I haven’t. Well, at least not since I *grew up. As a child I was always fantasising about being in an Enid Blyton Famous Five adventure or similar. Or discovering that I could suddenly do maths and all this trauma about getting numbers wrong was simply a dream. (I’d better admit I still occasionally have that one, but most of the time I’m just glad we invented accountants).
I often come across women who want to be like someone else; occasionally they even say they wish they could be more like me, poor deluded souls. My advice is always just be yourself; no one is better at that than you.
You can’t be anyone else because you are you, unique in all your wonderfulness.
If you don’t feel that maybe it’s because you haven’t got to know yourself very well yet. It can often seem as if the world is conspiring to make women feel inadequate with impossibly glossy ads, masses of diet advice, how to be perfect Mums, wives, career women, and so on ad nauseum. Some days it feels harder to love yourself than others. Occasionally you need a bulwark against the perfect images that are thrown daily at you from men and women alike. Your hidden talents and traits need to be discovered and celebrated.
Which is all that personal development is really. One way of finding your very best self and getting to know yourself better. Learning to like yourself. You can spend ages focussing on the bits of you that you don’t like but how about focussing on those things that work well?
So try this for the next 15 minutes. Take a pen & paper and list 10, yes TEN, positive things about you. 10 is a very small number as I’m sure you’ll have more, yet lots of us struggle to complete this list. But try hard.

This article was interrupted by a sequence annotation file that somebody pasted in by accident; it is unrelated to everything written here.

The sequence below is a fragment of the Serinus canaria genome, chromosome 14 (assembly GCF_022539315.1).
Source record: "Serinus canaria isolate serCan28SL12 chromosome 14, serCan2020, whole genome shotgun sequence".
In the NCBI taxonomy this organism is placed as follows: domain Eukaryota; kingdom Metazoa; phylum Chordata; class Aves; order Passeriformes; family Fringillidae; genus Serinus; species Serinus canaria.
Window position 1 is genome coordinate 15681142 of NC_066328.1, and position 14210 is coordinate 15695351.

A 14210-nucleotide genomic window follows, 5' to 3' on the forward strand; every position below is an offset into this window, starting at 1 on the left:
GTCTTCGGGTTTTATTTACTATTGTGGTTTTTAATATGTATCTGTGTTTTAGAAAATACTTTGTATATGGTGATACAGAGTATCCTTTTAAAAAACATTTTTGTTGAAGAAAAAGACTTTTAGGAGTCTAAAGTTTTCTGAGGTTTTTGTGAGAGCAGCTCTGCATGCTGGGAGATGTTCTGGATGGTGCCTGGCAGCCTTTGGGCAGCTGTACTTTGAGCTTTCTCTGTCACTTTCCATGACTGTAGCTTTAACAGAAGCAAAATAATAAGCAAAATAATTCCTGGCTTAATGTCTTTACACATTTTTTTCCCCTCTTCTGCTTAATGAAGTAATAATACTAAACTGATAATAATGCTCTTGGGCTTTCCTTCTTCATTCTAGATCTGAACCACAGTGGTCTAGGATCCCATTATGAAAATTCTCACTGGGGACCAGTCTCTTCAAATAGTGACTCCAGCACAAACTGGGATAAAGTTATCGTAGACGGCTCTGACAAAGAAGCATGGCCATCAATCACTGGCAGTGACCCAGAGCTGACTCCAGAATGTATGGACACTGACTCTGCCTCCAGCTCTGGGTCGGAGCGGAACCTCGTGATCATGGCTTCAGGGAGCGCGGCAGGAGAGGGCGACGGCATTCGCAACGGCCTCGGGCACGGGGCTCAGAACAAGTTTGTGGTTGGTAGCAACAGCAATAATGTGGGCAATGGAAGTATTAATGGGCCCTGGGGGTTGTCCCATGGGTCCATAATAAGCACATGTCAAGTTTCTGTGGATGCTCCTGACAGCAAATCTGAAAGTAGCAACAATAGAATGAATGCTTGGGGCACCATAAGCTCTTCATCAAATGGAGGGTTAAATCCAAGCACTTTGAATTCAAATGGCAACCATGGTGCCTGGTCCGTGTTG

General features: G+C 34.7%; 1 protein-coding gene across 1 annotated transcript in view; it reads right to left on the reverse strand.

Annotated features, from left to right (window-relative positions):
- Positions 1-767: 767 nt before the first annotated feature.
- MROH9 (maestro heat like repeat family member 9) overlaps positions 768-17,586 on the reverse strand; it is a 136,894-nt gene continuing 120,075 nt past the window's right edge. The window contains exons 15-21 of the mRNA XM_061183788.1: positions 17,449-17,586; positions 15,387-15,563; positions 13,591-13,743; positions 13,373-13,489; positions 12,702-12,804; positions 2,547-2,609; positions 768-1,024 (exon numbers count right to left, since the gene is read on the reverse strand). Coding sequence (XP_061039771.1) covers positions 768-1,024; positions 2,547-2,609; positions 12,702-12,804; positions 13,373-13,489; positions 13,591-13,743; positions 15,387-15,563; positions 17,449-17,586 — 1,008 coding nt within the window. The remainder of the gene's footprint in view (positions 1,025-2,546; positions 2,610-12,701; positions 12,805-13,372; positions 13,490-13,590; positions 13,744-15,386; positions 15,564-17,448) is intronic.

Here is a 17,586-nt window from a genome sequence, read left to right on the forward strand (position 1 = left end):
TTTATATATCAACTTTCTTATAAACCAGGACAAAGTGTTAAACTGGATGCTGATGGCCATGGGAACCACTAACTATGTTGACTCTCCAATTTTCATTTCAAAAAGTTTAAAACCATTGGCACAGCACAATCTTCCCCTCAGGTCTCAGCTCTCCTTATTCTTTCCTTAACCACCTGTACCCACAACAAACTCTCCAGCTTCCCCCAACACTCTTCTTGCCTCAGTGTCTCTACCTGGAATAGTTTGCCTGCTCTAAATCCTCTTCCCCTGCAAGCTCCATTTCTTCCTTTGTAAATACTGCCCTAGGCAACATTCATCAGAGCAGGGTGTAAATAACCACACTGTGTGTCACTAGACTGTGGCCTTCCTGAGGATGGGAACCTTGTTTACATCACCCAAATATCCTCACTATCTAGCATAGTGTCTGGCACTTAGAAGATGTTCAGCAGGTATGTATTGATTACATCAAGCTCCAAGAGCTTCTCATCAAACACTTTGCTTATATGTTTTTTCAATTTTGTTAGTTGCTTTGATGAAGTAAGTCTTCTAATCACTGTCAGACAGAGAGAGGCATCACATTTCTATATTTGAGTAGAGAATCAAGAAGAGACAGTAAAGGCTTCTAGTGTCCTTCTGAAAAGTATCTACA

Once you have your ten, look down it and think what is it that you do that makes those 10 come to mind? And then do more of that. Focus on the positive and it grows. Trust me, I’m a personal development specialist!
PS. I was asked recently by a journalist for some diet tips. I replied that really I probably wasn’t the best person to ask as I would reply from a feminist perspective which might not chime well with the tone of her article. I sent her something in anyway and to my surprise she quoted me. You can see it here if you like. Almost all my advice was included except the bit about reading Fat is a Feminist Issue by Susie Orbach. They obviously felt that was a step too far…
*I can’t tell you when that exactly happened but I just know at some point it did. Although family members may beg to differ…
If you’re interested in spending some time which is focussed solely on you, in a good way, check out my own personal development course called RenewYou. I have wonderful trainers across the country delivering it. Here’s a little bit of background information, too.
Posted on January 21st, 2014 by Jane